The Luxury of Talking about Race

Two weeks ago, I led a conversation on race and faith, inviting participants to reflect on their experiences of race & ethnicity as well as on the ways that their church upbringings had (or hadn’t) equipped them to respond to racism. “Jesus loves the little children,” I said quoting the Sunday School song, “all the children of the world — red, brown, yellow, black, and white. We believe this, but do we live as though it’s true?”

Two weeks ago, we talked around church tables about Jesus and about loving everyone.

Meanwhile, two weeks ago Jesus had his neck broken in the back of a police van, and he later died. And over the last two weeks (not to mention the last three centuries), Jesus has been getting the shi* kicked out of him in the street for daring to cry out in protest, getting a face full of pepper spray for not toeing the lines of gentrification and curfew, getting publicly scolded for caring about people’s lives more than people’s businesses.

Two weeks ago, I led a conversation on race and faith while Jesus lay dying in Baltimore, and today I’m questioning the usefulness of talking about Jesus & talking about race in the church — specifically when the goal of those conversations is to help white folks talk about their experiences of & raise their questions about race without trespassing their threshold of defensiveness. Today I’m questioning the usefulness of talking about race & faith when those conversations don’t de-center and de-glorify whiteness.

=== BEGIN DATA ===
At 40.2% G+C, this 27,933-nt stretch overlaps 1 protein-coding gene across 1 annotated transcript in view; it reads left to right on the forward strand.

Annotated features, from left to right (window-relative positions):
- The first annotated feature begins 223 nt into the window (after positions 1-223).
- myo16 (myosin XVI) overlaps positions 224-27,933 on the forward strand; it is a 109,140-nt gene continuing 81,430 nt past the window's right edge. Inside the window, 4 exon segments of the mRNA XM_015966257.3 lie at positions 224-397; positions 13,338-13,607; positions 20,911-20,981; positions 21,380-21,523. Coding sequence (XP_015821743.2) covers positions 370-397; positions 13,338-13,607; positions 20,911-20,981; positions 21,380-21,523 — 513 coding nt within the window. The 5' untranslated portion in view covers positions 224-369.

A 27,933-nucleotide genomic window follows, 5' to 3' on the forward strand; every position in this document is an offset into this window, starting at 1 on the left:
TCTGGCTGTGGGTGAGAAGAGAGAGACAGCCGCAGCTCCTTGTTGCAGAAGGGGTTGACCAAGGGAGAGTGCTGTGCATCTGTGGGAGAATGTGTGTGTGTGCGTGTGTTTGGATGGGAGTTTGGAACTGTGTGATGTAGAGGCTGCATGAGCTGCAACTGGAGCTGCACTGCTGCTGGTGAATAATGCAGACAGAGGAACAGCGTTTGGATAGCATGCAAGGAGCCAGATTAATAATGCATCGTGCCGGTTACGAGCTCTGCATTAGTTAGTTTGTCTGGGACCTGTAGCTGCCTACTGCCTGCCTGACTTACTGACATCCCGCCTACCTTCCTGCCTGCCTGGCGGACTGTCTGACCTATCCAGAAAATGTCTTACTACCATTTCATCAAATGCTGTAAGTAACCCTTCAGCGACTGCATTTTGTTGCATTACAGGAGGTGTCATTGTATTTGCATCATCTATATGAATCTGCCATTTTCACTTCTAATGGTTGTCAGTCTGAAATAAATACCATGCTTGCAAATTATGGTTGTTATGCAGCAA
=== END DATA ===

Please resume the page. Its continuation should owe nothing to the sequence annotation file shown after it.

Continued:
Too much is at stake for all of us — but especially for our brothers & sisters of color — to tolerate or facilitate easy conversations on race any longer.

Too much is at stake for the Body of Christ as it is threatened, arrested, barricaded by police & by school-to-prison pipelines & by systems of poverty, killed outright or killed slowly across a lifetime, while so many of us whites are still seeing whether we can make time for and whether we can find courage for talking about race.

Too much is at stake for us whites to hide behind our best Christian words, our best liberal words without also listening to non-white words & stories. Too much is at stake for us to pray for consolation without also preaching for confession. Too much is at stake for us to avoid the conversations altogether. But most of all, too much is at stake for us to continue to treat talking about race as a luxury to be engaged or not.

To Jesus who is standing unarmed in the street, staring down hell in its full force, words and time have no such luxury.

To Jesus who is tossing tables, to Jesus who is cursing the fruitless fig tree, to Jesus who says “Get up and go,” to Jesus who says “I did not come to bring peace,” conversations about race that do not result in conversions about race miss the urgency of the Gospel.

To Jesus who is sitting in the pews of our predominantly white churches, sitting there for worship but missing an arm & a leg & a heart & an ear because “local context” means that the Body of Christ has been separated from itself across lines of race — to that torn-apart Jesus in our pews, the choice to engage the conversation on race is truly a choice between life and death.

Two weeks ago, Jesus had his neck broken and died.

Today, we dare not take the luxury of not talking about it.

One Hundred & Baltimore

If the Spirit did not sigh for us, over us,
I wonder who would.

Who would hear our stories in their rawest honesty
and sigh in agreement, “Never again”?

Who would sit with us in the silence of shadows
and trace the dust of memories?

Who would hold out the bottle in an act of grace
saying, “Poured out for you,
in remembrance of them”?

Who would light the candles with us, each flame
representing one too many?

If the Spirit did not sigh for us, over us,
I wonder who would.


Monday Muse: Hear My Prayer


Sssssshhhh. Really, just listen.

Listen to the Psalms. Listen to all one hundred fifty of these ancient prayers — one psalm after another, one voice after another, without music or interlude, without commentary or homily. Just ssssshhh, listen and let the Psalms settle over your spirit with Hear My Prayer: The Audio Book of Psalms (Paraclete Press 2015).